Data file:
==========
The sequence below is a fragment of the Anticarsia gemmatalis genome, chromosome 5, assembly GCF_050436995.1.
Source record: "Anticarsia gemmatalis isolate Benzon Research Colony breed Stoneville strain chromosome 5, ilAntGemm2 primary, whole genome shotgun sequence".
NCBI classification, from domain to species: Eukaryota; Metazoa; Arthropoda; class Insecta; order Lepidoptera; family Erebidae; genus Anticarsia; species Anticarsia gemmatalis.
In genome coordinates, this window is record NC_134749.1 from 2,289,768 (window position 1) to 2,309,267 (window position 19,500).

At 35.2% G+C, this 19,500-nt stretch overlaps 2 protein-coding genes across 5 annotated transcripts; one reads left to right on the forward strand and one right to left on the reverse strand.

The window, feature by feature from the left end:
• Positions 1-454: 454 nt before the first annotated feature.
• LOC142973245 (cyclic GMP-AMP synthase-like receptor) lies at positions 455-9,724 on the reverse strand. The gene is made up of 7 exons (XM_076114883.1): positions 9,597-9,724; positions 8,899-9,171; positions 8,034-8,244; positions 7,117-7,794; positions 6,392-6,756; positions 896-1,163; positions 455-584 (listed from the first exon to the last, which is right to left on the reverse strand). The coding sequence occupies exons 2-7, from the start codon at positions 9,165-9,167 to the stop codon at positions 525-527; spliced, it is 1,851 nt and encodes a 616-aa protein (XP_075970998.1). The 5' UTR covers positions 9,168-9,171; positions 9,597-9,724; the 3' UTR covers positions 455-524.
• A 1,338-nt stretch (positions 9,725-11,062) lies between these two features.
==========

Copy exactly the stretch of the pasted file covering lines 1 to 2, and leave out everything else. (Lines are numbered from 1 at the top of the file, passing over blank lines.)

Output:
The sequence below is a fragment of the Anticarsia gemmatalis genome, chromosome 5, assembly GCF_050436995.1.
Source record: "Anticarsia gemmatalis isolate Benzon Research Colony breed Stoneville strain chromosome 5, ilAntGemm2 primary, whole genome shotgun sequence".